Where Do Fruit Flies Come From, Anyway?Missy Henriksen
- National Pest Management Association
Wednesday, August 29, 2012
One of my absolute favorite things about summer is the
incredible fruit that’s part of the season. Without question,
I do my part in supporting those who grow tomatoes and nectarines.
Those same fruits that bring me so much delight, however, became my
nemesis last night. I had hoped to get one more BLT out of
the last locally grown tomato in the bowl and enjoy the last of a
particularly good batch of nectarines but something beat me to the
enjoyment of them – fruit flies!
In recounting my disappointment to a
friend, she asked the question that I so often hear, “where do
those things come from anyway?” Like my kids when I am trying to
stealthily enjoy a candy bar, or my dog when there’s cereal milk to
be had, fruit flies seem to emerge from nowhere! Contrary to
popular belief, they do not come from the interior of the decaying
fruit and are not spontaneously “born” from the rottenness of
fruit. Rather, they detect the yeast produced by fermenting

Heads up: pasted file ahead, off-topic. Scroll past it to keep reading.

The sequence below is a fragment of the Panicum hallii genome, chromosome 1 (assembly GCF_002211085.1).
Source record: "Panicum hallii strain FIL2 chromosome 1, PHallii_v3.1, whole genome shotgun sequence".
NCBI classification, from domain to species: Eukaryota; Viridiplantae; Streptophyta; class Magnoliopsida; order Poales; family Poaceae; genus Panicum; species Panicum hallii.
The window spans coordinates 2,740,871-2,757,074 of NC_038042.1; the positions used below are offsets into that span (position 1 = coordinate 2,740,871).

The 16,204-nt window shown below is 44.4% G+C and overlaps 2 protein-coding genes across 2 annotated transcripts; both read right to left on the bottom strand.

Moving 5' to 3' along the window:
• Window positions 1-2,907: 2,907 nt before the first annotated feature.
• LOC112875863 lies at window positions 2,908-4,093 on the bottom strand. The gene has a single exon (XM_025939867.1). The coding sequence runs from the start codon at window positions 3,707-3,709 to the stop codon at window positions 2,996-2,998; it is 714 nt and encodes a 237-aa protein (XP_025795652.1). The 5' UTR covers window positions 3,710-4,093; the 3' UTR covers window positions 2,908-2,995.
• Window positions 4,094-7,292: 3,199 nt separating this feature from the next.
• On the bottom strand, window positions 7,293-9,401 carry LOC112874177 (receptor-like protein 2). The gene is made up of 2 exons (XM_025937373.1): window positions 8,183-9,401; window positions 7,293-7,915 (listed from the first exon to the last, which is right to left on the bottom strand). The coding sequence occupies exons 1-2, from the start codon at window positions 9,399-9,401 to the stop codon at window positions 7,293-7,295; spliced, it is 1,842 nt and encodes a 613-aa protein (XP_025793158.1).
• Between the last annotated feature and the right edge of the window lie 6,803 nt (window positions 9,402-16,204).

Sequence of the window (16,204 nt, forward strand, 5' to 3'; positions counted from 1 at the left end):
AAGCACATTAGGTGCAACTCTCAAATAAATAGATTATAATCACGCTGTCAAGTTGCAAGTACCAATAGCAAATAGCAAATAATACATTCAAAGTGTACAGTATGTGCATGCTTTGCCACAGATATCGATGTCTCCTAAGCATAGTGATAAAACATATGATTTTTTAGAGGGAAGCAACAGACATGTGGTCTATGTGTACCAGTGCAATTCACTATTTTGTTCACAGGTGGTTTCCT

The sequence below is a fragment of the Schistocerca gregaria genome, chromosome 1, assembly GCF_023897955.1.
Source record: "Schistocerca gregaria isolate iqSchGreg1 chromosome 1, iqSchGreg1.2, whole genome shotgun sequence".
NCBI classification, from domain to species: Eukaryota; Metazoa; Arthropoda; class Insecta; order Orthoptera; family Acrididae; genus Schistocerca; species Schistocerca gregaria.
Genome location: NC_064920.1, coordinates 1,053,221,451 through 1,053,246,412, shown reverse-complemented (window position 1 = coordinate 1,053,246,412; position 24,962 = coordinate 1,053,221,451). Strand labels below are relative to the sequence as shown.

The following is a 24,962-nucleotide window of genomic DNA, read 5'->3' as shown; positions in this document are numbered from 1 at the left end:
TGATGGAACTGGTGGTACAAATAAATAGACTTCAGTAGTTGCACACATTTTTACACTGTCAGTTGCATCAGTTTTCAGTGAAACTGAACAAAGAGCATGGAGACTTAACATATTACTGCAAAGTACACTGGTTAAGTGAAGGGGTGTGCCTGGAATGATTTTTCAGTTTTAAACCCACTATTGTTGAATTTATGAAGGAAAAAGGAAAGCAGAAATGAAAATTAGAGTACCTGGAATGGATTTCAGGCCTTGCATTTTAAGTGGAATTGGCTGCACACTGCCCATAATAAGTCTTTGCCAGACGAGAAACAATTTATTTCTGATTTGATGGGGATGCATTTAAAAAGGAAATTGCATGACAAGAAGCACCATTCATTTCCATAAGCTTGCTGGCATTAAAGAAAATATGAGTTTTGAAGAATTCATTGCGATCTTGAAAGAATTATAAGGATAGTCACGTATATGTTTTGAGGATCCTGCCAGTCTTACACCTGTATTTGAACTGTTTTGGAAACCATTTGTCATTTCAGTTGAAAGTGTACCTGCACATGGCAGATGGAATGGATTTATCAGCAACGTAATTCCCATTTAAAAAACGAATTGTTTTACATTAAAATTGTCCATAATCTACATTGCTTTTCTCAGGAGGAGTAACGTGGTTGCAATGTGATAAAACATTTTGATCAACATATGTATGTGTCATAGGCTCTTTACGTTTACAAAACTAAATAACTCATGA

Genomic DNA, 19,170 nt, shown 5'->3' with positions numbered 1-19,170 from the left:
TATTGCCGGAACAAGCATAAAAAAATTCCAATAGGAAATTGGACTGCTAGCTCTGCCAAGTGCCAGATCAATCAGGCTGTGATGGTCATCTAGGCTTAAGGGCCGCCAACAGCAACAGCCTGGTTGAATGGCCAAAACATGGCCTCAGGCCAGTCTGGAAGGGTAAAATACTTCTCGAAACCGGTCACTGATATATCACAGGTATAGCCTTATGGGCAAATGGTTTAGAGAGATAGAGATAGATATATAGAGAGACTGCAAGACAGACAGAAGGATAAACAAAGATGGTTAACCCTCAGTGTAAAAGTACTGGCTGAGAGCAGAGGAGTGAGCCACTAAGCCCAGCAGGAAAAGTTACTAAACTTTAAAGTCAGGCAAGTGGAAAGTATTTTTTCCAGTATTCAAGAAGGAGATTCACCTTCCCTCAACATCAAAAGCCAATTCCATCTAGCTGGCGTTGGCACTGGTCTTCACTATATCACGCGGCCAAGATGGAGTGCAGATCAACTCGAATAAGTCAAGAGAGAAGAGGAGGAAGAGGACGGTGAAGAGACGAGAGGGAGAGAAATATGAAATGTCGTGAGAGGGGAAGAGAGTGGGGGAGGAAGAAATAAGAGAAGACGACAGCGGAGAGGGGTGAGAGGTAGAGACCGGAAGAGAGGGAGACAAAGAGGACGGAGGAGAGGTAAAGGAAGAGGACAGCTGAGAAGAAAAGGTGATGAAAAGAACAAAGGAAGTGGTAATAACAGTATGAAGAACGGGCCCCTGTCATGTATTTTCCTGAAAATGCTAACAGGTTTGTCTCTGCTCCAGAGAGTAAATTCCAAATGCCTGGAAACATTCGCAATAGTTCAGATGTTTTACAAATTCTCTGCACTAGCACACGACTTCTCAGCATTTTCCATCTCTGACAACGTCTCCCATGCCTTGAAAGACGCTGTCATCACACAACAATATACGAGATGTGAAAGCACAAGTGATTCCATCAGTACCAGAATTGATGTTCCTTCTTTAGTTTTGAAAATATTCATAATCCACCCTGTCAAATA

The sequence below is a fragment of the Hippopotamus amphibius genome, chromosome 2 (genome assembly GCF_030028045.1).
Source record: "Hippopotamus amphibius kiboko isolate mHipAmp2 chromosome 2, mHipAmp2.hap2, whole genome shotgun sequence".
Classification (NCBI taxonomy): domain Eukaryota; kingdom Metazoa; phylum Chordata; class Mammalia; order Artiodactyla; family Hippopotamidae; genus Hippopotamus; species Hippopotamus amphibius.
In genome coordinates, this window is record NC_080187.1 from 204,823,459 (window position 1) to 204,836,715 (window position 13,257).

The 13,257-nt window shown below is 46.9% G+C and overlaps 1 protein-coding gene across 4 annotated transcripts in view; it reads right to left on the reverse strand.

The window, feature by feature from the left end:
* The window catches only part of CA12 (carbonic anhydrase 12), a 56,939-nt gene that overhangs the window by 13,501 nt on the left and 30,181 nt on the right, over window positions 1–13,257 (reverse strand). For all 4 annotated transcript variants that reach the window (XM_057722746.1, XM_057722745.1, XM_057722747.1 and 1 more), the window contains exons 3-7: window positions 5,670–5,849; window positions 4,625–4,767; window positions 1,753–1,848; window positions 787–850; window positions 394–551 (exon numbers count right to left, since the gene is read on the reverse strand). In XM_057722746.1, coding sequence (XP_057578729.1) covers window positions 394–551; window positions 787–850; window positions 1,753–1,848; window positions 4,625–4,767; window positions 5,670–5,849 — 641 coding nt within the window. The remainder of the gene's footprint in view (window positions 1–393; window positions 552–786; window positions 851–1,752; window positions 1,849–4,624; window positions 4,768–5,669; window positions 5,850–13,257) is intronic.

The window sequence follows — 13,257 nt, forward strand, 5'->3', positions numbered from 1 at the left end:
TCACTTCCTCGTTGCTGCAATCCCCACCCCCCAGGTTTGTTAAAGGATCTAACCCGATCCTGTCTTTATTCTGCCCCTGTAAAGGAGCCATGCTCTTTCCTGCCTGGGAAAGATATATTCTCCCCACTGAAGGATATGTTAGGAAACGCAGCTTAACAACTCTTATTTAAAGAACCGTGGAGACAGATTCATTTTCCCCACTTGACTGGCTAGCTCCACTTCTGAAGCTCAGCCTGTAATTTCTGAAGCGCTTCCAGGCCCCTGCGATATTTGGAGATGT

fruit from great distances. Once they have identified an intended
target, they have little trouble getting to it as their tiny size
allows them to enter a home through miniscule cracks and
crevices. Even most window screens won’t deter them.
Here are a few things you should know to keep fruit flies at bay
so you won’t find yourself in the same predicament I have:
1) If you keep fresh fruit on the counter,
check it often for signs of over-ripening or decay. Over-ripe
fruit should be disposed of in a sealed trash can, outdoors.
A female fruit fly lays an average of 500 eggs on the surface of
fermenting fruit. You don’t want those eggs hatching in your
kitchen trash can!
2) Run your garbage disposal regularly.
Fruit flies LOVE the decaying food matter that accumulates down the
3) Wash or replace mops and sponges regularly.
They also LOVE the old food particles these cleaning items
4) Don’t keep dirty dishes around. Dirtied
dishes gathered in your sink, particularly those with fruit
remnants, and soiled dishes that sit for too long in an un-run
dishwasher can also invite these flies.
Fruit flies, like many pests, can be prevented by following good
sanitation practices. I know my children think I am just
nagging when I remind them to put their dishes in the dishwasher
but there really is a more important reason: pest
prevention! I don’t want any other deterrents to
interfere with my next BLT. Hear that girls?
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